Tortured to Death in the US
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As Emmanuel Hammond lay strapped to a gurney with lethal drugs seeping into his veins, witnesses to his execution could tell something wasn't right. First he closed his eyes. But moments later, they fluttered open.
“Maybe two minutes in, his mouth kind of pulled way over to the side and then relaxed,” recalls his attorney, Sheri Johnson. It moved again, and he took two hard breaths. “To me it looked like pain,” Johnson says. “It looked like a grimace.” It was unlike other executions she'd witnessed, even one that took twenty minutes and required a second dose of lethal drugs. That inmate had closed his eyes and remained motionless a few seconds in. Hammond's execution “was like nothing I have ever seen before.”
A few months earlier, in September 2010, another Georgia prisoner, Brandon Rhode, had died in a similar way. His mother, who at her son's request did not attend his execution, was at a nearby truck stop waiting for it to be over. “When the pastor, Randy Loney, came back,” she told the Guardian, “he told me that Brandon had...maintained eye contact the whole time.” Pastor Loney's account was supported by press reports, which stated that Rhode's eyes stayed open until he was pronounced dead.
Hammond and Rhode were executed, like most death row prisoners, using a deadly combination of three drugs. The first, a barbiturate, is meant to sedate and anesthetize the inmate. The second, pancuronium bromide, causes paralysis. And the third, potassium chloride, stops the heart. For years, autopsies and witness descriptions have shown that the first drug, sodium thiopental, doesn't always work; some prisoners have been conscious, paralyzed and slowly suffocating until the end. Eye movement is one sign that things have gone wrong. Dr. Mark Heath, a physician and anesthesiologist who teaches at Columbia University Medical Center, wrote after Rhode's execution that “it is very unusual and surprising for a prisoner's eyes to remain open after the efficacious administration of thiopental.” The implications were grim. “There is no dispute that the asphyxiation caused by pancuronium [bromide] and the caustic burning sensation caused by potassium [chloride] would be agonizing in the absence of adequate anesthesia,” he wrote.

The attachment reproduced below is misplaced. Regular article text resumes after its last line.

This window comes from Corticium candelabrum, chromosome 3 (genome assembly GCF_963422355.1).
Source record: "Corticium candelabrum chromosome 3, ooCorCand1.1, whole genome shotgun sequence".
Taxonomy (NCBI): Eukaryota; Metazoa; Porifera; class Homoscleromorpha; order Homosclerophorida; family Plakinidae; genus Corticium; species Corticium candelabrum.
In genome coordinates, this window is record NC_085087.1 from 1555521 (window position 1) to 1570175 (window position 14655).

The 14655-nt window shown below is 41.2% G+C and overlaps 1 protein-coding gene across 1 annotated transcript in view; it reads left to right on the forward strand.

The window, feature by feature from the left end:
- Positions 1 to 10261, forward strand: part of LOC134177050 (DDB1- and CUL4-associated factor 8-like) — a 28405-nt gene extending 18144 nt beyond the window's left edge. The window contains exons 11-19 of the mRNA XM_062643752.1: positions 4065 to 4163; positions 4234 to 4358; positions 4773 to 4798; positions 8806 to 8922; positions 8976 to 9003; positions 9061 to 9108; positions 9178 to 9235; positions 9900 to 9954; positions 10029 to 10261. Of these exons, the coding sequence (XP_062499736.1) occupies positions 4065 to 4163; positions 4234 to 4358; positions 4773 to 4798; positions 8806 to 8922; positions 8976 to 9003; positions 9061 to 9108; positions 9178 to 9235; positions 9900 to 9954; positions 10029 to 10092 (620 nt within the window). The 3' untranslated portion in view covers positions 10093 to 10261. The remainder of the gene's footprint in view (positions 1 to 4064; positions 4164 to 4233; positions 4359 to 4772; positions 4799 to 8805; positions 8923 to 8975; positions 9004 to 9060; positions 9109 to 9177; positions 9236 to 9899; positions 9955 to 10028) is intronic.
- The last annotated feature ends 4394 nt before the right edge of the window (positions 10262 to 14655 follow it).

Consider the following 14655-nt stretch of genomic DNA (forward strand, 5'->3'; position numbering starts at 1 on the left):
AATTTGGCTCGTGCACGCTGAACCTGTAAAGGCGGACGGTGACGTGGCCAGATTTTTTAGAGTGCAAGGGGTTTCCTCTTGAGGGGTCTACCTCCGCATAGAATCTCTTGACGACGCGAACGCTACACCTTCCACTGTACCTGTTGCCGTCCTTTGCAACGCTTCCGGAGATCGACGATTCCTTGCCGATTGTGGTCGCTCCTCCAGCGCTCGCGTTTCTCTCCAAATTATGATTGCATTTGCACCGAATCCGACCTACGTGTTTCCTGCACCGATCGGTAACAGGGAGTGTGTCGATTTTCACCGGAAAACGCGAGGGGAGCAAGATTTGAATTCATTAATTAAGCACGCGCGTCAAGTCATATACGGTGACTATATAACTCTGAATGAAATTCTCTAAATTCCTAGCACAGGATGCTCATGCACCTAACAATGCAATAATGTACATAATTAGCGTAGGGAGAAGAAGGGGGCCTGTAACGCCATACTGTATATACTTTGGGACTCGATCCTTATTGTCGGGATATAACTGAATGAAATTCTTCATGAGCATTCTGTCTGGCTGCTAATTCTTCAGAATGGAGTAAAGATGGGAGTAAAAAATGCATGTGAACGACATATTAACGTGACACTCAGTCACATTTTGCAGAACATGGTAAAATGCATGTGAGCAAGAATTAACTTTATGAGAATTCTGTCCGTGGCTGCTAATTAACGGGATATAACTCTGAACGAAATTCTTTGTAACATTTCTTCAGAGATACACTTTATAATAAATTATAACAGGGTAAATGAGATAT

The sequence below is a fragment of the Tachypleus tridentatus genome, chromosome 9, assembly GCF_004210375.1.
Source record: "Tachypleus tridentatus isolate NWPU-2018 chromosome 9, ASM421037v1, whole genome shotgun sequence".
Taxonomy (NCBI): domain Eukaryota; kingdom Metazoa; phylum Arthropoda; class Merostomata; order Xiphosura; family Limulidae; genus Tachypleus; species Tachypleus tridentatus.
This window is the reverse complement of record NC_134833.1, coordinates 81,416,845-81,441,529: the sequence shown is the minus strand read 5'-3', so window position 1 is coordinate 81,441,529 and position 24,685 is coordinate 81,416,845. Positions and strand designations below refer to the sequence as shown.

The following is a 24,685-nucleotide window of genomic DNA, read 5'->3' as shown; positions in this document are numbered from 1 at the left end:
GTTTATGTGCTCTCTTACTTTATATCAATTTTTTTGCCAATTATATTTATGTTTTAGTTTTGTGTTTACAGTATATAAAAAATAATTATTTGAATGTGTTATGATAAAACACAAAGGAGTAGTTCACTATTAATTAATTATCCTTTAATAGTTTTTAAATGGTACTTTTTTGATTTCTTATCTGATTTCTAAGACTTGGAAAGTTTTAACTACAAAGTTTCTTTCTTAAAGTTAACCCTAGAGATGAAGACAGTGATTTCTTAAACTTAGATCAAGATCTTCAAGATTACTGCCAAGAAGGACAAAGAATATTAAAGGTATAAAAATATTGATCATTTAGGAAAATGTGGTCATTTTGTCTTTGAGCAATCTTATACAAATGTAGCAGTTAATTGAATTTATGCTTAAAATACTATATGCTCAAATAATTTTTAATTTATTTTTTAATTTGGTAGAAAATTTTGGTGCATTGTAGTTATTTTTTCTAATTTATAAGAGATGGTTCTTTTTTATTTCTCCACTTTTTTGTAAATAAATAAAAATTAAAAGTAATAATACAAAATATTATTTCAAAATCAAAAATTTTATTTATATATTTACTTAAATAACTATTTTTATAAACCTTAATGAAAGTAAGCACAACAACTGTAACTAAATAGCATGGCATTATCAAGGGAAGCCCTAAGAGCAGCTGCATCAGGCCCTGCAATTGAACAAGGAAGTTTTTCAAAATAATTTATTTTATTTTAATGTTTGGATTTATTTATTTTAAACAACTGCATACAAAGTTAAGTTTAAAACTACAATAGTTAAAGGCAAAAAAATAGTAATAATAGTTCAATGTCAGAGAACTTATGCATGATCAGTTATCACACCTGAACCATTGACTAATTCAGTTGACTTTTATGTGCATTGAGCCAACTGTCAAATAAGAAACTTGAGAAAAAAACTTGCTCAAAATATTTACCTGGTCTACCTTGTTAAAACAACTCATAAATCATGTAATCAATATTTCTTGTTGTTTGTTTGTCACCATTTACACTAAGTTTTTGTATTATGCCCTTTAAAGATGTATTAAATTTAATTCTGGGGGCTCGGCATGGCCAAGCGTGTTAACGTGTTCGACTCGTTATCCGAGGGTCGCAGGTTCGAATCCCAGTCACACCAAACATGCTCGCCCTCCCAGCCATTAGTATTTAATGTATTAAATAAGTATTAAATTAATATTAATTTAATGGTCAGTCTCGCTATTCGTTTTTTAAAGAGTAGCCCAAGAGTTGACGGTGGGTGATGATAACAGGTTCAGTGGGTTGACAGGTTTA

Concern that prisoners were being tortured to death was at the heart of the landmark 2008 Supreme Court case Baze v. Rees, which sought to decide whether lethal injection as carried out in Kentucky (and most death penalty states) was cruel and unusual punishment. The Court ruled that it was not, denying that lethal injections pose “a substantial risk of wanton and unnecessary infliction of pain, torture, or lingering death.” But since then, states have strayed from the process upheld in Baze, partly because of a nationwide shortage of sodium thiopental. Some have sought out dubious new sources of the drug. Others, increasingly, are trading it in for a different one. Nowhere has the process been transparent—and some states appear to have broken federal laws in their rush to execute. As states have tinkered with their lethal formulas, in Georgia the result has been exactly the kind of tortuous executions the Supreme Court deemed unlikely when it upheld lethal injection.
Lawyers for Emmanuel Hammond knew he risked dying an excruciating death. After Rhode's botched execution, they filed an Open Records request to force the Georgia Department of Corrections (GDC) to disclose its source of sodium thiopental, while also requesting a stay of execution. Months later, on January 24, a Superior Court judge directed the GDC to release the records, but denied the stay, citing “no evidence” that the drugs were ineffective. The next day, just before midnight, Hammond was dead.